LA County Cities Could Have Funds Withheld Under Newsom's New Housing Plan
Local governments within Los Angeles County, including the city of L.A., might see some of their transportation funding withheld if they fail to meet housing goals mandated by the state.
California's new governor, Gavin Newsom, threw out that surprising proposal during a briefing Thursday on his first budget plan.
"You don't reach those goals, we're going to take S.B. 1 money from you," Newsom said.
Under Senate Bill 1, approved in 2017, the state increased gas taxes by 12 cents, and hiked registration and other driver fees. This raised about $5.4 billion a year for maintaining and improving state highways, local roads, bridges, transit and walking and biking infrastructure.
Newsom proposes tying those funds to how well cities and counties plan and approve new housing to accommodate their population and economic growth.
Most California communities have failed to build enough new housing, worsening the housing affordability crisis. So far, there's been little accountability for localities that haven't met their goals.
In Los Angeles County, only four of 89 jurisdictions have accomplished the housing goals laid out in their general plans.
Although the state's latest assessment showed L.A. was among the cities that fell short of its goals, a spokesperson for Mayor Eric Garcetti said he supports the governor's proposal. Garcetti believes the city can work with the governor and hopes the proposal will inspire cities to do more to address the housing crisis.
But some local government leaders, who have been among the biggest champions of S.B. 1 and helped defend the gas taxes and fees against a repeal measure last November, are worried about the governor's new proposal.
"I think the biggest problem with linking housing production and these dollars is that we do not control the housing market," said Jason Rhines, legislative director with the League of California Cities, whose members are concerned they would be penalized for factors that are out of their control.
Many more elements play into housing construction than whether a city or county approves plans, said Chris Lee with the California Association of Counties: "We have building codes that are set at the state level that have requirements that increase costs, we have materials issues related to tariffs and other things that are driving costs."
The goals for affordable housing are often difficult to meet, even for cities that approve a lot of new development. Construction is so expensive that there's little incentive for developers to plan units with lower returns on investment.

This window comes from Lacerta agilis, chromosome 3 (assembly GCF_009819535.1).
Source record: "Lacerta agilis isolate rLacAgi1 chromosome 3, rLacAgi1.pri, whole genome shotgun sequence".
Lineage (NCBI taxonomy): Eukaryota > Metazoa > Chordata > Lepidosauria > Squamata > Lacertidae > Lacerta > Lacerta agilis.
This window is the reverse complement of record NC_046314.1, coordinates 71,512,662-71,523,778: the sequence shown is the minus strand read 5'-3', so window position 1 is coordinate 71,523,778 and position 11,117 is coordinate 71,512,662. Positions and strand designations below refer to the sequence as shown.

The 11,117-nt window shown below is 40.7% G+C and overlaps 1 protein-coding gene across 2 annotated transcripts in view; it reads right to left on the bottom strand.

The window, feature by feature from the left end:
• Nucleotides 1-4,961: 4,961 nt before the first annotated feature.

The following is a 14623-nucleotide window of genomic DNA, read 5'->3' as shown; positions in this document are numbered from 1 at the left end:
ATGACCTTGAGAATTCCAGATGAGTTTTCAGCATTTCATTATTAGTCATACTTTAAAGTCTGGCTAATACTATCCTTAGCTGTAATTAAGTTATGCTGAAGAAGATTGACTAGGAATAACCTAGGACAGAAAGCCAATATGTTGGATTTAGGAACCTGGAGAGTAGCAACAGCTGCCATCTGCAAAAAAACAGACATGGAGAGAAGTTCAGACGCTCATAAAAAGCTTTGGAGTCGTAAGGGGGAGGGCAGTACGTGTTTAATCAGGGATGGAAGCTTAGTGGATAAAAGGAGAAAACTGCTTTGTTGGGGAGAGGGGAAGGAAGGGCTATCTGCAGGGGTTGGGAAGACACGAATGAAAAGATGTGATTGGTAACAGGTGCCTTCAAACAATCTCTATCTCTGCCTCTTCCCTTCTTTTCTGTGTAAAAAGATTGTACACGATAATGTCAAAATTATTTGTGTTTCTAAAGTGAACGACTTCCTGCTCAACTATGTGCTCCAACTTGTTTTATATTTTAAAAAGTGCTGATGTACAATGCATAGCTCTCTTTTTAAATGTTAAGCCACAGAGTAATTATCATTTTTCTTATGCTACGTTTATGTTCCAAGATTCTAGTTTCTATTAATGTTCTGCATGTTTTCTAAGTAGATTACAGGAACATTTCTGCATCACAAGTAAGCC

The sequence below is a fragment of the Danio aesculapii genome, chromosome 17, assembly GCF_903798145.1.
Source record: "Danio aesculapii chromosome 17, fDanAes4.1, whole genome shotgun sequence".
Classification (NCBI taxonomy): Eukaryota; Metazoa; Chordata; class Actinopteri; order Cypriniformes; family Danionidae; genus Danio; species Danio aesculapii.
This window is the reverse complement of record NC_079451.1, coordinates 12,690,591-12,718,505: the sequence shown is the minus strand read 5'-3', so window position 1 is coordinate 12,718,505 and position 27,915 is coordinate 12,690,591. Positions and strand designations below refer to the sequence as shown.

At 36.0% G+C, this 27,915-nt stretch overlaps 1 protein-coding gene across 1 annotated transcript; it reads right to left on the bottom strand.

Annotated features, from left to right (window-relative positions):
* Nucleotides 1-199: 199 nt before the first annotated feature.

Rhine favors more of a carrot than a stick approach to the problem.
"There's a lot that the state can do to incentivize the behavior that they would like to see," he said, pointing to about a billion dollars in new affordable housing funding the governor included in his proposed 2019-2020 budget.
Both Rhine and Lee worry that voters could react negatively to any meddling with the transportation funds. They've already fought back an attempt to repeal S.B. 1 and they approved a constitutional amendment to keep the funds in a "lock box," protected from diversion to any other purpose besides transportation.
But Newsom argued something has to be done to keep communities on track toward addressing the state's mounting housing crisis.
"Look, this is a crisis and everybody's in this together. The issue of housing is the poverty issue in the state," he said. He pointed to data that show California's high poverty rate and increase in homelessness are directly tied to the escalating cost of housing.
The map from the state Department of Housing and Community Development shows which cities have failed to meet their housing mandates under a new state law, S.B. 35. The measure requires those jurisdictions that have fallen behind to fast track approvals of proposed developments.
See if your city has met its housing goals on the interactive map below. The gray areas of the map are cities that have met housing goals and are exempt from S.B. 35 requirements to streamline development approvals. Blue areas represent jurisdictions that have fallen behind on all housing and must fast track developments that have at least 10 percent affordable units. The orange areas have fallen behind in below-market rate affordable housing and must streamline approval of developments with 50 percent or more affordable units.
Source: State Department of Housing and Community Development